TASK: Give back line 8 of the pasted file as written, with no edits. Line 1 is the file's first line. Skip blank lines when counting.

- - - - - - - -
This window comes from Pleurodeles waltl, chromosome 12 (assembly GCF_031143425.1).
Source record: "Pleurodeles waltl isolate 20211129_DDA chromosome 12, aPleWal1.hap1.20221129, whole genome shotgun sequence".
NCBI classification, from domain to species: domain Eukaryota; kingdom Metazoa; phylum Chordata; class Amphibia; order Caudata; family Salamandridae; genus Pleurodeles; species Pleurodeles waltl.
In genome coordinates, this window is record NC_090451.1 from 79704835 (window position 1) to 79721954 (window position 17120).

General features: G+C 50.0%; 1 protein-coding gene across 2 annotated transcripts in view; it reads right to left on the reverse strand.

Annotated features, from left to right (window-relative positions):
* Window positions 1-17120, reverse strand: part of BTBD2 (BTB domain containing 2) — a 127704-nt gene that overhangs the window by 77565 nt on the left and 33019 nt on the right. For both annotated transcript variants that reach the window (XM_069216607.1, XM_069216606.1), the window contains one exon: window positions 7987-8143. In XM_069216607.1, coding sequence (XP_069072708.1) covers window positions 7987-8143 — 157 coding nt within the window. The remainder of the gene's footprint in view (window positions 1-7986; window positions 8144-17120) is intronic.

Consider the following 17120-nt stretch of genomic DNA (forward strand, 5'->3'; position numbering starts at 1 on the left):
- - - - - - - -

Consider the following 17120-nt stretch of genomic DNA (forward strand, 5'->3'; position numbering starts at 1 on the left):